Health

Cleanliness and Health of the Body and Soul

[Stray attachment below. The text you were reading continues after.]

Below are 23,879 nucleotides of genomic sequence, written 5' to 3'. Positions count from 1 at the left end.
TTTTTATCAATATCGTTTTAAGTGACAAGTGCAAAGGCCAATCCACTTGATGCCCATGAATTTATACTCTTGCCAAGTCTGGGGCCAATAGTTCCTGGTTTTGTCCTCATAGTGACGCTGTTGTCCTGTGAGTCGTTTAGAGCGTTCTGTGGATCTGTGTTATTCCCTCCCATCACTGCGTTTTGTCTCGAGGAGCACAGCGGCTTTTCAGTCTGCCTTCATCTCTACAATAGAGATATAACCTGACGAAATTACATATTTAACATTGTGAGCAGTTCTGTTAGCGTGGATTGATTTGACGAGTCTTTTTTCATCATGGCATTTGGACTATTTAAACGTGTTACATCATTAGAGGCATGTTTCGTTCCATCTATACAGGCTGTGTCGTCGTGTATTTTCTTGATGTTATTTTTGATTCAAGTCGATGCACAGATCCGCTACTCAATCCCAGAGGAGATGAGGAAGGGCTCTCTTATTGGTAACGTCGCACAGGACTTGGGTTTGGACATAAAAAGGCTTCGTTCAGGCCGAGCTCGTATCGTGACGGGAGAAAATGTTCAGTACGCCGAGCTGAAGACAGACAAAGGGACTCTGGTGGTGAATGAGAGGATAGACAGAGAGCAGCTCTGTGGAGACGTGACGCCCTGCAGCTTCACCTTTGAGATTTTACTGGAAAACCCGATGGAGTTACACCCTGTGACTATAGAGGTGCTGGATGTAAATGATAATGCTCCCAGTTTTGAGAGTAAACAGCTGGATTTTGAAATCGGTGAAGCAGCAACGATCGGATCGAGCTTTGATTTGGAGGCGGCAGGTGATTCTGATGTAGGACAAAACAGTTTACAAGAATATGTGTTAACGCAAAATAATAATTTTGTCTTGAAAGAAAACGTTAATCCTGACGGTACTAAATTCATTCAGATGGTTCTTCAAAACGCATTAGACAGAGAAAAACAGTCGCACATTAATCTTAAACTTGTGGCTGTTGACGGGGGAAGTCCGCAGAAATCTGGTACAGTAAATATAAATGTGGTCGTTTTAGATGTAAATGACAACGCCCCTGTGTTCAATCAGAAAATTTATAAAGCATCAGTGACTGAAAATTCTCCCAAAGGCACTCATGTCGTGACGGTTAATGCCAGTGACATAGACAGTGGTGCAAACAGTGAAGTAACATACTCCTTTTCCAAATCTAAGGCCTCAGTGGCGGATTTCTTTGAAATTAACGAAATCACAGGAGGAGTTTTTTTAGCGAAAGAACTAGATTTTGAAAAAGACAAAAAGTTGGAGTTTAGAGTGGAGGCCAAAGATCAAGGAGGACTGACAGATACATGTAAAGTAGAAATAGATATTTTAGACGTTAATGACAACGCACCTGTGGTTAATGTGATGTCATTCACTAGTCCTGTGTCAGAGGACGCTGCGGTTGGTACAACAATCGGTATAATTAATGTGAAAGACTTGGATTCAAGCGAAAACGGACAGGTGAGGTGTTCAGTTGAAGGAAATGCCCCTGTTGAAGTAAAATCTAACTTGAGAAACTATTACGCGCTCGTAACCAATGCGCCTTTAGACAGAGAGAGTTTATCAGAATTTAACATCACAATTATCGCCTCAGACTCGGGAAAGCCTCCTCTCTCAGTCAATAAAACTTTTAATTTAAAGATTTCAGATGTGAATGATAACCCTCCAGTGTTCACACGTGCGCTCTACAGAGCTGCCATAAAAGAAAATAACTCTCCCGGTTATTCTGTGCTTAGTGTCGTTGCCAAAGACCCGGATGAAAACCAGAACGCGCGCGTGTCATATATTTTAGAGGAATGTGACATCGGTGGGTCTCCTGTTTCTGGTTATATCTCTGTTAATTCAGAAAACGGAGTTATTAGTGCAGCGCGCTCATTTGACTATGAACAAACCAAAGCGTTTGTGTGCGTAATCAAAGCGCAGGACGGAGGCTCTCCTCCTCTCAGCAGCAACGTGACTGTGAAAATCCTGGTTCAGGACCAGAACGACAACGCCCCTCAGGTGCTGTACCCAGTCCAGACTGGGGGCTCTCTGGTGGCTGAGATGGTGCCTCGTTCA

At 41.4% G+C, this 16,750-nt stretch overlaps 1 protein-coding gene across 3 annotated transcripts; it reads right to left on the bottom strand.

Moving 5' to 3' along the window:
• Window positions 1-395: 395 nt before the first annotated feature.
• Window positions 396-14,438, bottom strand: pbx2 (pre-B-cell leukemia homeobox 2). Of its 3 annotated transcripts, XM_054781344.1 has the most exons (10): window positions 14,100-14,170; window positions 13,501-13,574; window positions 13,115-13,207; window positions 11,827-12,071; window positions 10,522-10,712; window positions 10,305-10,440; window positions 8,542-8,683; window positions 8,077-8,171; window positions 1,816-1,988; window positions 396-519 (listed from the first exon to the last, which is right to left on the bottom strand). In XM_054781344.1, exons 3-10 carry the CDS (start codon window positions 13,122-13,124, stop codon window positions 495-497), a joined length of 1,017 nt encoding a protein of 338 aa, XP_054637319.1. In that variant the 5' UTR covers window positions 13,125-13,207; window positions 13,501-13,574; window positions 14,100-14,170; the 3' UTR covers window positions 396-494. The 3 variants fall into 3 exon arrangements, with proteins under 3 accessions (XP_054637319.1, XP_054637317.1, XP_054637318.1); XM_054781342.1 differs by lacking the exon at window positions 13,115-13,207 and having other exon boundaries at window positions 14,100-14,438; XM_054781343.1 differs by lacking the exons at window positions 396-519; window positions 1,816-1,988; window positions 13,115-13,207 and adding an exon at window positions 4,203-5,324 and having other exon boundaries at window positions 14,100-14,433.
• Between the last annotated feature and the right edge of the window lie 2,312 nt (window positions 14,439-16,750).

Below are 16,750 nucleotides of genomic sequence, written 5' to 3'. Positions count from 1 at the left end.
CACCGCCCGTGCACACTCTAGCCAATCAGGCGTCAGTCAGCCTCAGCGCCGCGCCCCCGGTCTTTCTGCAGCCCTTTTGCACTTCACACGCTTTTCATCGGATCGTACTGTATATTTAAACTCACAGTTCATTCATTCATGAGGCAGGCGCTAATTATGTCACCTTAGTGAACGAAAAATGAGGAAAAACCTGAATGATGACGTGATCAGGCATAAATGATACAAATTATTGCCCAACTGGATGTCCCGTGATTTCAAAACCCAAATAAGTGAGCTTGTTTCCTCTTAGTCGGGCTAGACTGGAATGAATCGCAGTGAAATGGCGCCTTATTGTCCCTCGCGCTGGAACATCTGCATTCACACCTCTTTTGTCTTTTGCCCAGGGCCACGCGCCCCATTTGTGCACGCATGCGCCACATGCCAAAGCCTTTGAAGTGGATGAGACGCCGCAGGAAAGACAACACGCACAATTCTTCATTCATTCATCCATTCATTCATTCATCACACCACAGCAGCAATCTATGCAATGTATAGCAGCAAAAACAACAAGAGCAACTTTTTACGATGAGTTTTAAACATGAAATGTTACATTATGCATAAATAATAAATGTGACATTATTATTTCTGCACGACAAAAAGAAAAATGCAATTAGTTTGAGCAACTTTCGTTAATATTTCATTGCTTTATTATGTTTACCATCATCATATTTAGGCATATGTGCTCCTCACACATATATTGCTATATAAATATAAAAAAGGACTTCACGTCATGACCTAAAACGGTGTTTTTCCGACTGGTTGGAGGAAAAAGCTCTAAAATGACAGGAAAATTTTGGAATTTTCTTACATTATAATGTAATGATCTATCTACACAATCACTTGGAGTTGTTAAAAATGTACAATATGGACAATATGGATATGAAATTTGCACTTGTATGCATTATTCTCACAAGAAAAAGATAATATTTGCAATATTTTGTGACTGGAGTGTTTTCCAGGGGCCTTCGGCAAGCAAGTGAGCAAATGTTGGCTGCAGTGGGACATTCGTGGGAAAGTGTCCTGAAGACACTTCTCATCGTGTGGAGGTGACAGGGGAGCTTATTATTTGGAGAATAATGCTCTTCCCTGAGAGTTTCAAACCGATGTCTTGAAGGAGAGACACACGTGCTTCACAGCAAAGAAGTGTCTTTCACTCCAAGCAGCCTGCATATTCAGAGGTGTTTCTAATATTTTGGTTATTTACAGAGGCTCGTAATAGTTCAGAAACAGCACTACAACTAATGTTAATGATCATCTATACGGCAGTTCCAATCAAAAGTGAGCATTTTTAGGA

Review of Religions: September 2001 19 Islam literally means ‘Peace’ and it is the achievement of peace that represents the ultimate goal for all followers of Islam or Muslims. Islam is the only religion that provides a complete and clear guidance on how to achieve peace and harmony in our lives and this is laid down in the unchanged Arabic text of the Holy Qur’an. Amazingly, over the past 1400 years, scientific discoveries have actually made the Holy Qur’an easier to understand rather than providing contradictions. The Christian churches in the Renaissance period struggled with the concept that the earth was so small and such an insignificant part of the entire universe – while Islam and the Holy Qur’an had made this clear 1000 years before. There is no case in Islamic history where science has not enhanced the teachings in the Holy Qur’an. We should really all be able to look at our own professions and seek guidance from Islam for achieving peace and harmony within our daily routine. In my profession as a doctor I have studied how all the tissues and organs of the body work in a perfectly controlled harmony to achieve an inner sense of well-being. This hype of inner peace or health again comes under the basic goal of Islam, that is the achievement of peace…not social, economic and political in this case, but physical peace. As a doctor, I have also unfortunately witnessed much pain, suffering and death on a regular basis. Suffering is a necessary part of life on Earth. Without its presence there would be no motive force pushing man towards spiritual and scientific improvements which also lead man closer to God. However, so much of the suffering I see in the hospital seems so self-inflicted and the question arises, ‘Is there any guidance in the Holy Qur’an which would improve our health or physical peace in the light of modern scientific understanding?’ I propose to elaborate on the philosophy Islam – Cleanliness and Health of the Body and Soul By Dr. A.S.K Ghauri – UK The following is from a speech given by Dr. Saboor Ghauri on the occasion of a Hartlepool Jama’at monthly meeting on 8th July 2001. Islam – Cleanliness and Health of the Body and Soul Review of Religions: September 200120 of a few Islamic teachings regarding health matters with special reference to the eating of pork, the drinking of alcohol, dietary habits and cleanliness. Modern science, ultimately, always justifies Islamic direction or restriction, either immediately or with the passage of time to allow man to achieve greater scientific development and under- standing, even when the principle seems initially to be merely restrictive and without basis. The Holy Qur’an says: Forbidden to you is the flesh of an animal which dies of itself, the blood and the flesh of swine, and that on which is invoked the name of one other than Allah …whoso is f o rced by hunger, without being wilfully inclined to sin, then, surely, Allah is Most Forgiving, Merciful. (Ch.5: v.4) Interestingly, the Bible says: And the swine, because it divideth the hoof, yet cheweth the cud – it is unclean to you; Ye shall not eat of their flesh or not touch the dead carcass. (Leviticus 11:7) Islamic philosophy proposes that eating food has two effects. The first affect is on the body, and the second affect is on the soul. Therefore, if you eat a foul animal there will be foul affects on the body and the soul. Affects on the body from eating pork include the passage of viruses such as ‘swine influenza virus’ which may cause a ‘flu-like’ illness, the passage of parasites, such as the adult tapeworm, which can lodge in the gastrointestinal tract of the human and cause malnutrition and blood loss. Pork also has an extremely high proportion of fat content – we know that the high intake of fat predisposes to high blood pressure and the gradual blocking of arteries with fatty material leading to heart attacks and strokes. Effects of pork on the soul, according to Islamic philosophy, would affect moral qualities such as chastity, modesty, humility, honesty and integrity. Many people believe ‘what you eat is what you are’ and justify themselves by highlighting the different personality traits exhibited by meat eaters and vegetarians. Meat eaters are often described as being aggressive and competitive, while vegetarians are gentler and weaker. Many psychiatric symptoms such as apathy, depression, irritability and moodiness have been linked with dietary vitamin deficiencies and excesses. Essentially, what we are beginning to understand is what Islam has taught us from the outset what we eat has a greater affect on us than merely providing mechanical building Review of Religions: September 2001 Islam – Cleanliness and Health of the Body and Soul 21 blocks for the growth of our physical body – our spiritual body/soul and personality are affected. As Islam is a complete religion – no absolute ban has been declared. The Holy Qur’an says: But whoso is forced by hunger…. God is Most Forgiving, Merciful. (Ch.5:v.4) This means that occasional benefit may be derived above and beyond the need to prevent death and starvation. One example is the use of pork insulin to treat diabetics … and this has been the mainstay of treatment for the past 20 years, but is now gradually being replaced by human insulin. The pig heart valve is still commonly transplanted to human hearts where the heart valves have weakened and narrowed. So we see that Islam is not as rigid or fixed as people may think about these matters. The Holy Qur’an also mentions ‘that which dies of itself’ (Ch.5:v.4) should not be eaten. This essentially means that we should not eat animals that have died of disease or natural causes. Recently, in this country we have seen the crushed carcasses, including the spinal cords, of animals being fed on a wide scale to cows causing some to become mad or develop BSE (also known as mad cow disease) – unfortunately this has a risk of being passed on to humans often with severe or fatal consequences … and all because dead and diseased animals were crushed and included in the feed or offal of other animals. Continuing with a dietary theme; the Holy Prophet(sa) said; ‘when a person eats sparingly he fills his inside with light.’Also he described many physical benefits of fasting. We all now fully understand, in this day and age, that overeating is unhealthy…. it is so clearly unhealthy that I will not waste your time in listing the diseases related to overeating, ranging from diseases of the arteries to psychological and emotional disorders related to weight. Briefly, I will turn to cleanliness and the prevention of disease. Islam requires us to perform formal ablutions including our hands, head and feet before prayers, five times a day with running water. There is good evidence that this prevents a wide range of diseases including gum disease, skin infections and foot problems. In the past year, many hospitals have been criticised for not providing simple hand washing facilities which is thought may reduce the chance of hospital infections by more than 60%. In these great, big high- tech. modern hospitals we seem to be simply re-inventing the wheel and finding that washing with water reduces the spread of disease! Islam – Cleanliness and Health of the Body and Soul Review of Religions: September 200122 I would like to mention psychiatric illnesses. In Islam the role of family values and careful upbringing of children is emphasised. The Holy Prophet(sa) said: ‘No father can bestow on his child a gift more precious than a good upbringing.’ It is recognised nowadays that many mental health problems and bizarre personality traits extend back from a difficult, abused or neglected childhood. Their deficiencies in upbringing implant in the recesses of the child’s mind and feed the basis of abnormal behaviours in adulthood. This forms the basis of modern psychotherapy – for all its worth. With regard to alcohol, the Holy Qur’an says: They ask thee concerning wine and the games of chance. ‘Say, in both these there is great sin and also some advantages for men; but their sin and harm is greater than their advantage’. (Ch.2:v.220) One in five males admitted to medical wards in hospitals in England have an alcohol related disease. Fifty percent of head injuries seen in ‘Accident and E m e rg e n c y ’ are alcohol related. Alcohol manages to cause physical problems, social problems and psychological problems. I have seen patients with severe shakes, hallucinations, sweats and fits because of alcohol withdrawal – I have seen other patients with severe depression and yet others undergoing family counselling to keep their marriages t o g e t h e r, often because of alcohol related physical abuse by their partner…. And these are just psychological aspects of alcohol disease. Turning to physical problems, I have seen many patients admitted to surgical wards with major gastrointestinal bleeding – vomiting blood from the mouth and passing blood in their motions – disease purely related to alcohol damage. The brain, liver and pancreas are other commonly damaged organs. Islam recognises and allows that alcohol may have some benefits – and we see many homeopathic and allopathic medicines use dilute alcohol as a solvent, but on the whole its use is discouraged. Islam promotes social peace – but in alcohol, people find a small and temporary escape from reality and escape from social responsibility. If one cannot talk or eat without the assistance of alcohol, then society will soon break down. Crime figures will rise – even now most crimes are alcohol related. A famous Chinese proverb aptly quoted: ‘first the man takes the drink, then the drink takes a drink, then the drink takes the man’. Review of Religions: September 2001 Islam – Cleanliness and Health of the Body and Soul 23 The Holy Prophet(sa) said, ‘there is no disease for which God has not created a cure’. In this day and age we all appreciate that many drugs and medicines originate from herbs and plants…for instance, the widely used antibiotic penicillin comes from a mould-like fungus called Penicillium that grows on decaying fruit and bread; and the heart stimulating drug digoxin originates from the extract of dried leaves of the foxglove plant. In attaining physical peace and health, Islam has provided a great deal of assistance, some of which we have become aware of, some of which we are becoming aware of, and some of which we will become aware of. I hope I have provided some reasons for Islamic restrictions within the knowledge we have so far with regard to health matters – but I would like to finish by emphasising what the Promised Messiah, Hadhrat Mirza Ghulam Ahmad(as) used to repeat – that man is limited in all things, including knowledge and cannot satisfy all his needs using the material means provided – he needs to supplement his efforts with prayer. I will relate one incident involving the Promised Messiah(sa) : In 1907, a young boy called Abdul Karim was sent to Qadian from his home in Hyderabad, about 1000 miles away, to pursue his religious studies. In Qadian, a mad dog suffering from rabies bit him and he was immediately rushed to the Pasteur Institute at Kasauli for treatment. He returned after a few days but began to show the unmistakable signs of rabies – that is fever, itching, spasms and frothing at the mouth with an intense fear of water. The Pasteur Institute was contacted again but the director returned a telegram saying: ‘Regret – nothing can be done for Abdul Karim’. Even nowadays, rabies is considered fatal once the symptoms have actually begun. When the Promised Messiah(as) was informed that nothing more could be done, he was deeply moved and prayed earnestly to God to cure the young man. After 24 hours, A b d u l Karim began to show signs of improvement and in a short time he recovered to full health. The telegram from the Pasteur Institute remains in the Jama’at archives as a reminder that the power of prayer should never be overlooked if we ever misguidedly begin to believe we have knowledge and control over all illness and death.